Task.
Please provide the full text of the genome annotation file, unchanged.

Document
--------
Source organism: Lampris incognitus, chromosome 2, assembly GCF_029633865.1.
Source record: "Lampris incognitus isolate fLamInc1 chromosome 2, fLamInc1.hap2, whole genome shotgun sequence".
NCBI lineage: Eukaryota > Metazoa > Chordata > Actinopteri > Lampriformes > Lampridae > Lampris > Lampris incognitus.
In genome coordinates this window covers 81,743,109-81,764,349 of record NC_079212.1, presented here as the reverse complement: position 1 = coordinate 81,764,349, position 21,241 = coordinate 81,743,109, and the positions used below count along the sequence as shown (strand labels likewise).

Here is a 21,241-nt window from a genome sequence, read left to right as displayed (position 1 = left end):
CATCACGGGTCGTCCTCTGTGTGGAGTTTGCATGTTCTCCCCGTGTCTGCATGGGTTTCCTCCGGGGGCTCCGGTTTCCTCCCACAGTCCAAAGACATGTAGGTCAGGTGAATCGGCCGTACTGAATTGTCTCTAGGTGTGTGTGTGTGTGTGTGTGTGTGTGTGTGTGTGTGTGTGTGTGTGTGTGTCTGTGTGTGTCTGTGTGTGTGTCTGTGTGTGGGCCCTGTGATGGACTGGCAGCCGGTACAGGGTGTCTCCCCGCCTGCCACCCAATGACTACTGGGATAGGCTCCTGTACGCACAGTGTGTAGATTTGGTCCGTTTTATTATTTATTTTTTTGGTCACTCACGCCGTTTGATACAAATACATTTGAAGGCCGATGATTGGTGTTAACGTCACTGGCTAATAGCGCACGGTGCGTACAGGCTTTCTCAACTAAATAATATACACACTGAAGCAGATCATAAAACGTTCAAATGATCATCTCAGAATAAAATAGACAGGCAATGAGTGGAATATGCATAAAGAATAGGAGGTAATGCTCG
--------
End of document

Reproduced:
Source organism: Lampris incognitus, chromosome 2, assembly GCF_029633865.1.
Source record: "Lampris incognitus isolate fLamInc1 chromosome 2, fLamInc1.hap2, whole genome shotgun sequence".
NCBI lineage: Eukaryota > Metazoa > Chordata > Actinopteri > Lampriformes > Lampridae > Lampris > Lampris incognitus.
In genome coordinates this window covers 81,743,109-81,764,349 of record NC_079212.1, presented here as the reverse complement: position 1 = coordinate 81,764,349, position 21,241 = coordinate 81,743,109, and the positions used below count along the sequence as shown (strand labels likewise).

Here is a 21,241-nt window from a genome sequence, read left to right as displayed (position 1 = left end):
CATCACGGGTCGTCCTCTGTGTGGAGTTTGCATGTTCTCCCCGTGTCTGCATGGGTTTCCTCCGGGGGCTCCGGTTTCCTCCCACAGTCCAAAGACATGTAGGTCAGGTGAATCGGCCGTACTGAATTGTCTCTAGGTGTGTGTGTGTGTGTGTGTGTGTGTGTGTGTGTGTGTGTGTGTGTGTGTGTCTGTGTGTGTCTGTGTGTGTGTCTGTGTGTGGGCCCTGTGATGGACTGGCAGCCGGTACAGGGTGTCTCCCCGCCTGCCACCCAATGACTACTGGGATAGGCTCCTGTACGCACAGTGTGTAGATTTGGTCCGTTTTATTATTTATTTTTTTGGTCACTCACGCCGTTTGATACAAATACATTTGAAGGCCGATGATTGGTGTTAACGTCACTGGCTAATAGCGCACGGTGCGTACAGGCTTTCTCAACTAAATAATATACACACTGAAGCAGATCATAAAACGTTCAAATGATCATCTCAGAATAAAATAGACAGGCAATGAGTGGAATATGCATAAAGAATAGGAGGTAATGCTCG